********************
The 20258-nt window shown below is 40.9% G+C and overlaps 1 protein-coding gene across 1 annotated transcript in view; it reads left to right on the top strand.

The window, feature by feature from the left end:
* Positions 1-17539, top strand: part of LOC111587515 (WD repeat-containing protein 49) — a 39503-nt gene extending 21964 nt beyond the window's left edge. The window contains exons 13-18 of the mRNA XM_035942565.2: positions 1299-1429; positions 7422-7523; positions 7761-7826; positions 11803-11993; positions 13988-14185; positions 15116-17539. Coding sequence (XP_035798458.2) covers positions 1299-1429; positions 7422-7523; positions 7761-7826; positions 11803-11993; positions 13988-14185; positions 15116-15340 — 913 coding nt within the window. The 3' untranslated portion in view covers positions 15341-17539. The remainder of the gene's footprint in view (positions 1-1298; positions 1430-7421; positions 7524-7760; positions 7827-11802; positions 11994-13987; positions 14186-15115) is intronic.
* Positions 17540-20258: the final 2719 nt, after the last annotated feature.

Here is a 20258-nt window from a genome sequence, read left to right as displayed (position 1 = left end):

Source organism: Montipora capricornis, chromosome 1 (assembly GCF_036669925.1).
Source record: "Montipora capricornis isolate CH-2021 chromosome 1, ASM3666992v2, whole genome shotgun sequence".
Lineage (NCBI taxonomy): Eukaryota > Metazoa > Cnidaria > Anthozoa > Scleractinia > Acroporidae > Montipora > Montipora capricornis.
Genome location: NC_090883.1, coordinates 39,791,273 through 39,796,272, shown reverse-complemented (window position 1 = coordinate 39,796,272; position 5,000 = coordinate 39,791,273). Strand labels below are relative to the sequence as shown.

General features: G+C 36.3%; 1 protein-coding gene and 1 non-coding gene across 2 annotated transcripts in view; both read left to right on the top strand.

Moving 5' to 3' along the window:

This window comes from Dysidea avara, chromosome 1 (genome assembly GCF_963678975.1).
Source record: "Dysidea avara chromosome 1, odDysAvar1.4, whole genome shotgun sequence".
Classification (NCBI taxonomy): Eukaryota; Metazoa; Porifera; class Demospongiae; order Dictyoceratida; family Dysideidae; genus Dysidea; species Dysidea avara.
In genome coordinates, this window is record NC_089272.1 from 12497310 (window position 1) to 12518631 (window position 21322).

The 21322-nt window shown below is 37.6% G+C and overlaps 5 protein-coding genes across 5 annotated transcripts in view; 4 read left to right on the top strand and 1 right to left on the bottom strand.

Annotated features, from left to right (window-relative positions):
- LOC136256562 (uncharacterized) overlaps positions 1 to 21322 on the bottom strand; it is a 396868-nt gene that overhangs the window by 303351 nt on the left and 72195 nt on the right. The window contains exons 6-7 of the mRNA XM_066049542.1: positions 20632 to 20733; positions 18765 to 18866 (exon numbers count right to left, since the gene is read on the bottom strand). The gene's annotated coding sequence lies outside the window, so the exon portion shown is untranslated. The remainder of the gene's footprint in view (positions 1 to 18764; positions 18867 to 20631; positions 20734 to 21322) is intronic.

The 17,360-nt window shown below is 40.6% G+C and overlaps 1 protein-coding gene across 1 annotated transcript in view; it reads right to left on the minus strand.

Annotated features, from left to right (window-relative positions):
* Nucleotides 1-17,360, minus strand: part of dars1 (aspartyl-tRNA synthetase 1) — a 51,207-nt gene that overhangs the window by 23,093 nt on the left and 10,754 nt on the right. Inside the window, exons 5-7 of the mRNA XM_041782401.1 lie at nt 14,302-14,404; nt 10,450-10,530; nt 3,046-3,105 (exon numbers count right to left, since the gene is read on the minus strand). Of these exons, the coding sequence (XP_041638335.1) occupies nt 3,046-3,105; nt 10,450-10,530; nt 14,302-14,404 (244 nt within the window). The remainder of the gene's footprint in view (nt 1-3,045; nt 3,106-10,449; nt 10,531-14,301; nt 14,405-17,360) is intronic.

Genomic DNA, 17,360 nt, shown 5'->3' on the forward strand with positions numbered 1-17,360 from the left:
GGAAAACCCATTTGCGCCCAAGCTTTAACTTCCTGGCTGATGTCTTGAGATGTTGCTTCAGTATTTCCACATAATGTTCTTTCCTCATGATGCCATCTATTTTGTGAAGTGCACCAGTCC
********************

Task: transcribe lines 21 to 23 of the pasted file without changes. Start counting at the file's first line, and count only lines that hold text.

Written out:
* Nucleotides 1-17,360, minus strand: part of dars1 (aspartyl-tRNA synthetase 1) — a 51,207-nt gene that overhangs the window by 23,093 nt on the left and 10,754 nt on the right. Inside the window, exons 5-7 of the mRNA XM_041782401.1 lie at nt 14,302-14,404; nt 10,450-10,530; nt 3,046-3,105 (exon numbers count right to left, since the gene is read on the minus strand). Of these exons, the coding sequence (XP_041638335.1) occupies nt 3,046-3,105; nt 10,450-10,530; nt 14,302-14,404 (244 nt within the window). The remainder of the gene's footprint in view (nt 1-3,045; nt 3,106-10,449; nt 10,531-14,301; nt 14,405-17,360) is intronic.

Genomic DNA, 17,360 nt, shown 5'->3' on the forward strand with positions numbered 1-17,360 from the left:
GGAAAACCCATTTGCGCCCAAGCTTTAACTTCCTGGCTGATGTCTTGAGATGTTGCTTCAGTATTTCCACATAATGTTCTTTCCTCATGATGCCATCTATTTTGTGAAGTGCACCAGTCC